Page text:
How we gave our community in crisis a fighting chance

The journey into community volunteering all started for Steph and James Clarke when their son’s school was closed down. Frustrated by the lack of consultation and opportunity to engage with the process, they rallied together with other local people to protest about the closure. They lost that fight, but it made their resolve to get the community together even stronger.

We love where we live, and we value our community so we wanted to find a way for people to connect and find out what is happening locally.

The challenge

'We love where we live, and we value our community so we wanted to find a way for people to connect and find out what is happening locally,' said Steph. After trying several different methods, in 2009 they launched WV11.co.uk, a community information website. 'We looked everywhere for things that were happening locally and just kept sharing and sharing. Eventually, community groups started coming to us and asking us to advertise their events — we now have nearly 9000 likes on our Facebook page and nearly 3000 Twitter followers, where we’re connected to our community daily.'

Both Steph and James soon found themselves being involved with job fairs, community fun days, Christmas light switch-on events and an organic garden. 'We were also invited onto a local neighbourhood partnerships group and we both became trustees of our local community association, the charity that runs The Hub at Ashmore Park,' said James.

The Hub is a newly refurbished building where Steph and James were both keen to ensure there was some provision for young people. ‘It is important to have a mix of activities for different age groups,' said Steph, 'so we set up a working group to input into how the building was formed and what would happen in it once it was open.'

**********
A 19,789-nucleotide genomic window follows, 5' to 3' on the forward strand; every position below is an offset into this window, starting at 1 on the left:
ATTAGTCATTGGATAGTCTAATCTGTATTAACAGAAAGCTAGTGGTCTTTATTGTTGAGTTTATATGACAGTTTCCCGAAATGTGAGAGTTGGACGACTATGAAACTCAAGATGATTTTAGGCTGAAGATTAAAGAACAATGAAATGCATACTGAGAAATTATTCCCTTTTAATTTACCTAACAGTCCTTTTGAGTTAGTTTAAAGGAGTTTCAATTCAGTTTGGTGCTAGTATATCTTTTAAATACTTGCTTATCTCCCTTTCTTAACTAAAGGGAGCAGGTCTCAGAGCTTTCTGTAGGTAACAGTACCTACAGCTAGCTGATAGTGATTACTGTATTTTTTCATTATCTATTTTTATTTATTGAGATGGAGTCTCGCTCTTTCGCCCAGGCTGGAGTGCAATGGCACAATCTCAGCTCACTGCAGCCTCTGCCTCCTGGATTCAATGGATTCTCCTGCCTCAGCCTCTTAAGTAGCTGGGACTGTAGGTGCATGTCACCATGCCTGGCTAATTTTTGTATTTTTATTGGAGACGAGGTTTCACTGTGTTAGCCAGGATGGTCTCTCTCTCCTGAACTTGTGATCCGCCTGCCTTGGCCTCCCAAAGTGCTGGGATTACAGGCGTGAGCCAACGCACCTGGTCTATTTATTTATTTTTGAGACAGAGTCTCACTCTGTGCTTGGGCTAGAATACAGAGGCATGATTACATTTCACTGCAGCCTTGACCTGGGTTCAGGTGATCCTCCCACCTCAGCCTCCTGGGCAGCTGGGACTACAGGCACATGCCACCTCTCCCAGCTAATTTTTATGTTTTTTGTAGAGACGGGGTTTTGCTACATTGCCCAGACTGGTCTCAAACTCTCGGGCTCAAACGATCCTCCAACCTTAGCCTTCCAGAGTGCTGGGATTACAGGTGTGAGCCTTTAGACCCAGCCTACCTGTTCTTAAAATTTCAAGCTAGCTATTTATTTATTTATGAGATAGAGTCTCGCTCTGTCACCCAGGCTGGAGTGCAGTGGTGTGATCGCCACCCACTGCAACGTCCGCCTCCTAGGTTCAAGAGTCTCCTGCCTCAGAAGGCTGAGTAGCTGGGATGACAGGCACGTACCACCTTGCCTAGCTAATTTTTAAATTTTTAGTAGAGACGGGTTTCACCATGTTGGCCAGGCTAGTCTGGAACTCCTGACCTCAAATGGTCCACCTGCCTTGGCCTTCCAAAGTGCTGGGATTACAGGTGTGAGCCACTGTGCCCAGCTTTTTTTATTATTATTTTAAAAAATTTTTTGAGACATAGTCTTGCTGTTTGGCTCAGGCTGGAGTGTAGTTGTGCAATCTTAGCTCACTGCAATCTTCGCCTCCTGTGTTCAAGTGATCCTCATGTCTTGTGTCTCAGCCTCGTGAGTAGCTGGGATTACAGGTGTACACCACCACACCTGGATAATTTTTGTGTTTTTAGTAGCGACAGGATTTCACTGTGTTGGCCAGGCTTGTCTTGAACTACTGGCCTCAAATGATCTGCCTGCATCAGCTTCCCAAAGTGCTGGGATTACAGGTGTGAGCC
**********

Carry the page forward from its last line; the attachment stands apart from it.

What they did

Once it opened, the couple wasted no time in running activities for young people. For the younger children and families, they have fun days and seasonal events, such as Easter egg hunts and Storytime with Santa. They also run a general youth club where teenagers can come and use the sports facilities, take part in craft activities, play on the computers or use the dance mats.

In 2014 Steph and James attended an Eden Community Camp. 'I’d been thinking about setting up a cinema as part of the community centre but I thought it would be cost prohibitive,' said Steph. However, after finding out more about such a project from Eden, she realised that wasn't the case. With support from the others at the centre, they soon launched a regular family film club. 'We also used other ideas from Eden such as lantern making, scrap art and stencil making and incorporated them into our youth activities.'

Impact

'Meeting people through Eden who have had shared experiences was really inspiring,' said James, 'It was like having a shot of enthusiasm in the arm.' They both advocate the value of connecting with other like-minded people near to where they live. Steph and James have since organised a Big Lunch as there are so many local people who've gone to a Community Camp who are in touch now. 'There is a strong local network forming in this area which will really help towards making the whole Eden concept sustainable in the long term.'

In loving memory of Steph, who passed away in November 2016. 

See the results of Steph and James' work on their WV11.co.uk website, Facebook and Twitter. Keep up to date with their events and activities at The Hub at Ashmore Park website, Facebook, Twitter and Instagram